Uncommon Interview With Abby Feinberg

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To get to know Abby, it helps to pull out a map. She’s lived all over the U.S. and travelled around the world to better understand and fully immerse herself in people, communities, and cultures — how they behave, how they think and what they do. She’s fascinated by human behavior and passionate about creating experiences to make people’s lives better and communities thrive. Abby’s patronus is Leslie Knope (from the show Parks and Recreation), bringing her same signature chutzpah, humor, and enthusiasm for great work, great teammates, and of course, great waffles. Abby brings her curiosity, creativity and penchant for problem-solving cultivated from employee experience roles at EA, Renovate America and Asurion to a range of projects at Bulldog.

Abby joined the Bulldog Drummond team as a Senior Strategist a few weeks ago and we found it proper to welcome her with the obligatory series of getting acquainted questions.


BD: What value, phrase or uncommon truth do you live by?
AF: I live by a few values: Love Everyone, Serve Everyone, and Tell the Truth. I take no credit for these! Ram Dass, my (and many others’) extraordinary teacher, teaches to these values. Over time and lots of meditation and care and ego in-fighting, I’ve internalized them and feel that they are my own, too.

BD: What accomplishment in your life are you most proud of?
AF: I don’t think there’s a specific goal I’ve accomplished or status I’ve hit — mainly because I’ve consciously been unwrapping myself from the need for external validation. I lived that way for a long time, and I thought that hitting milestones and achieving things (like marriage, or having a certain title, or living life in a certain way, or having a status symbol of some kind) was fulfilling. What I’ve learned about myself is that the “fulfillment” was really a mask for distraction. My ego likes to distract me from looking inward for fulfillment, so there’s a sense of unlearning those behaviors to get back to zero.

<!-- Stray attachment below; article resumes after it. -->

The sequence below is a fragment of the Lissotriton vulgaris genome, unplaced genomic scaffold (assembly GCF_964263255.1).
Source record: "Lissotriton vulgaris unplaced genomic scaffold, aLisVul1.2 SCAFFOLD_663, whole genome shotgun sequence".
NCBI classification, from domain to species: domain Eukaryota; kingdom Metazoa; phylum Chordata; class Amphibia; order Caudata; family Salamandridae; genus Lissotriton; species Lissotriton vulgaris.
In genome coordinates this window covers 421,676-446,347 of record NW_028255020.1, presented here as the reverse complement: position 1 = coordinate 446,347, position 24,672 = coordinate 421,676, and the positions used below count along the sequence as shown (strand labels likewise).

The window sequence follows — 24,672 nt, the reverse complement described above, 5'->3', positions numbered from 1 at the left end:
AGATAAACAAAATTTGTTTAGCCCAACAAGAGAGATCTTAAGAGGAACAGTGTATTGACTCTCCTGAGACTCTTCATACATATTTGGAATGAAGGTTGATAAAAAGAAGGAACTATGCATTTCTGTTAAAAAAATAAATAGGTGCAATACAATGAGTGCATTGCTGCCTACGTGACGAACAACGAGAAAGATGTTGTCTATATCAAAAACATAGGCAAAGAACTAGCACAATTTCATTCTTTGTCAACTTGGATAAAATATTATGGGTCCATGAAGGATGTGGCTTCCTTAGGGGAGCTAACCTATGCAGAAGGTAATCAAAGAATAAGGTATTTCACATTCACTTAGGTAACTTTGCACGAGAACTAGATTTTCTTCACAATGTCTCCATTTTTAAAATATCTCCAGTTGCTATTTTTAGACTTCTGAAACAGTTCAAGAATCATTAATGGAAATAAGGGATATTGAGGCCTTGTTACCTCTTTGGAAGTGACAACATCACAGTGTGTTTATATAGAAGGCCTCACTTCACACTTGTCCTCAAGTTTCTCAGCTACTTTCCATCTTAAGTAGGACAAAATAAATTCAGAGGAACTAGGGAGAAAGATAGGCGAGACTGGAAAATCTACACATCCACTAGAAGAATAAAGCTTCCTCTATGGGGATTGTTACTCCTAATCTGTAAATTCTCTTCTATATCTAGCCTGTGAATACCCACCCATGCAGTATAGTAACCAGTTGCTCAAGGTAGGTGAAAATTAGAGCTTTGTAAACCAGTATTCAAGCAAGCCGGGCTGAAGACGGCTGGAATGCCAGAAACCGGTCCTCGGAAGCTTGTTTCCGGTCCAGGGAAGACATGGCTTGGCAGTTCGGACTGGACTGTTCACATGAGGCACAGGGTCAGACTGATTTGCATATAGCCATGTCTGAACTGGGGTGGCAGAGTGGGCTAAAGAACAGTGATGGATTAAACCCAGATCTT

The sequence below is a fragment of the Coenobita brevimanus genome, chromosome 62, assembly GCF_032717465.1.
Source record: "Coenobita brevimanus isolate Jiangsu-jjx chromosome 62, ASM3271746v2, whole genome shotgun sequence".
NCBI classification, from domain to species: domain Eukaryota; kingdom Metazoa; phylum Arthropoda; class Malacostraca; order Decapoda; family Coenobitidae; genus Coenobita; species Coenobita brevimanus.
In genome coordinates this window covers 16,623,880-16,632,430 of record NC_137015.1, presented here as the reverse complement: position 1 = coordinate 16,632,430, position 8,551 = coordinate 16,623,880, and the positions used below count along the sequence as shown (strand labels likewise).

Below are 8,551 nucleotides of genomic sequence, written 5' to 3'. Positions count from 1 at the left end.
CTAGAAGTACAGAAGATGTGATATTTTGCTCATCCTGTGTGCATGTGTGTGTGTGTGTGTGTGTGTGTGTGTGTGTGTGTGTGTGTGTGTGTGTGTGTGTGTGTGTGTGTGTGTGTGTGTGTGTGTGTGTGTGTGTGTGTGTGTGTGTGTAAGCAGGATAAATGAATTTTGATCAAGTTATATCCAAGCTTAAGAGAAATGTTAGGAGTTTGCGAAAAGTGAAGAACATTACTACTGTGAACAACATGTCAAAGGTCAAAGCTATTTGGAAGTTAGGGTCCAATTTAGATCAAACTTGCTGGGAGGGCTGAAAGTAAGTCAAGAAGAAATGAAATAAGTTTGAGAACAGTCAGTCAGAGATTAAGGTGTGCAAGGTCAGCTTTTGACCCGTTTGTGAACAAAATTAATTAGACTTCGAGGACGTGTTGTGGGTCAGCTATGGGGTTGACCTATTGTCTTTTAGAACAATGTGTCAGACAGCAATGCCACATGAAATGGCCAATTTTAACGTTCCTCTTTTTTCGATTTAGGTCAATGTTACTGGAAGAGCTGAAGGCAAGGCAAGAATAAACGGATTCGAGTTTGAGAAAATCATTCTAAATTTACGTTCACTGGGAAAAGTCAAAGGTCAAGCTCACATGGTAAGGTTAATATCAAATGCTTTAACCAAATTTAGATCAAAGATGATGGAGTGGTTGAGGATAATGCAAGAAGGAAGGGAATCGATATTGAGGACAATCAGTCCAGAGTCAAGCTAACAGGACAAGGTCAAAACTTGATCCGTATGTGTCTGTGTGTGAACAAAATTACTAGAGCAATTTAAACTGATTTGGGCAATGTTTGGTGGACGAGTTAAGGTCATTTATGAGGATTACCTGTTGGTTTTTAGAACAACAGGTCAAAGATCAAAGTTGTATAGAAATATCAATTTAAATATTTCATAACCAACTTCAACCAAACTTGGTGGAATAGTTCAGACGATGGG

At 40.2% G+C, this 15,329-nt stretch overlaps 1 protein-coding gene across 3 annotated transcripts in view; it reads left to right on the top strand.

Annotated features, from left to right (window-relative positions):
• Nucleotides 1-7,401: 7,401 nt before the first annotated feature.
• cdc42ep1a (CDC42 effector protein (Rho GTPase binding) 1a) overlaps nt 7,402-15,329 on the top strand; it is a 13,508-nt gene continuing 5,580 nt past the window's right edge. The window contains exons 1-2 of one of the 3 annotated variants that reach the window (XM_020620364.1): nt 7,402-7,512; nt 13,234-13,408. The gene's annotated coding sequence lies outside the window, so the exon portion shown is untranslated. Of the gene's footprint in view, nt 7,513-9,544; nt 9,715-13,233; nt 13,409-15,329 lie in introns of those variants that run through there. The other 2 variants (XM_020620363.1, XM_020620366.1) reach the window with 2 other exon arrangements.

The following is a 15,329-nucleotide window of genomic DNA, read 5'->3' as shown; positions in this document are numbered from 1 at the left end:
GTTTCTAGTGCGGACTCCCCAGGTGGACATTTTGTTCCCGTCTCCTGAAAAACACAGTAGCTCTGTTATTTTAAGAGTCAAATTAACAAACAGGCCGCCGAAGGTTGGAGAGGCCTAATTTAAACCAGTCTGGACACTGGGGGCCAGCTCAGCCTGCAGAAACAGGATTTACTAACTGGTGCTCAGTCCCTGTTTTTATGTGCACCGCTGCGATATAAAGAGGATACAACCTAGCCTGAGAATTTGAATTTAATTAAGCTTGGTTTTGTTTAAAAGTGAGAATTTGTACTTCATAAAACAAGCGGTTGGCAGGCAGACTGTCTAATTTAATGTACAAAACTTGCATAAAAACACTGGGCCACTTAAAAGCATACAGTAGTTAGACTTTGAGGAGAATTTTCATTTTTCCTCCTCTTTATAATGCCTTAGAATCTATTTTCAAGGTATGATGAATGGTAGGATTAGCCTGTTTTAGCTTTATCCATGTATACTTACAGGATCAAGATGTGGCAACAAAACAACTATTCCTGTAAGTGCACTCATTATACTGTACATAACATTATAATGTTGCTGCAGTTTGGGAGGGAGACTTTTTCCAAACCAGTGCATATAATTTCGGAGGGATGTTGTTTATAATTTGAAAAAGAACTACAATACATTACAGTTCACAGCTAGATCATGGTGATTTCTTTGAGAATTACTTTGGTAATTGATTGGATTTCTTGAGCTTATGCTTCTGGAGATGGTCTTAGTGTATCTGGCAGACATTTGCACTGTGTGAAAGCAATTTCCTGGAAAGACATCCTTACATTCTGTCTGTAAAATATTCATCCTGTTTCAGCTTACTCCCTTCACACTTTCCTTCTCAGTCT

BD: What gets you out of bed in the morning? What’s your purpose?
AF: To contribute to making the world a better place. Leaving this place better than I found it.

BD: What’s the most useful question you ask often? Why?
AF: “Tell me more” — it’s a command or an invitation versus a question. And mainly that’s because I feel like, without getting permission, we’re all sharing about 10–20% of what’s inside. And so, by asking for more, I hope I can give permission for the people around me to go deeper and get a little bit more vulnerable.

BD: What makes you uncommon?
AF: Seeking the things that are true in all of us.

BD: Can you tell us about an experience that made you who you are?
AF: I took an incredible trip to Nepal two years ago. I spent a week solo, and a week with JDC for their annual Global Young Leaders trip. During our trip, we drove in Jeeps on one lane roads down terrifying dirt paths and mountain passes to a remote mountain village hours from Kathmandu. We stayed with a beautiful family who lived on the top of a mountain, spoke no English, and lived off of practically nothing. And having nothing (not a piece of furniture, a couple of pairs of clothes, doors that hardly shut, windows with no glass), they showed us incredible hospitality, kindness, and care. They were content, happy to host and share food and the beauty of their lives. We woke up to the most glorious sunrise. That experience shook me to my core.


BD: What is the most important decision you made in the last twelve months?
AF: I have 2:

  1. Moving back to San Diego for this incredible opportunity
  2. Going to Hawaii in December to be on retreat with Ram Dass, which turned out to be his last, as he passed away less than a week later.

BD: Tell us about a positive daily habit that you have:
AF: I have a daily meditation practice that I cherish and mentally fight about almost daily, and I will talk about meditation and consciousness and your inner spirit ad nauseum to whoever will listen. You’ve been warned.


BD: Considering the state of the world as result of the pandemic, what is your biggest observation about humanity / society:
AF: Kindness and love and service are everywhere, in everyone, and it’s much easier to find that space in your heart when the rest of the noise is stripped away.

BD: Have you learned anything new about yourself during the pandemic?
AF: I’m even more adaptable than I thought I was. And I really miss hugs.

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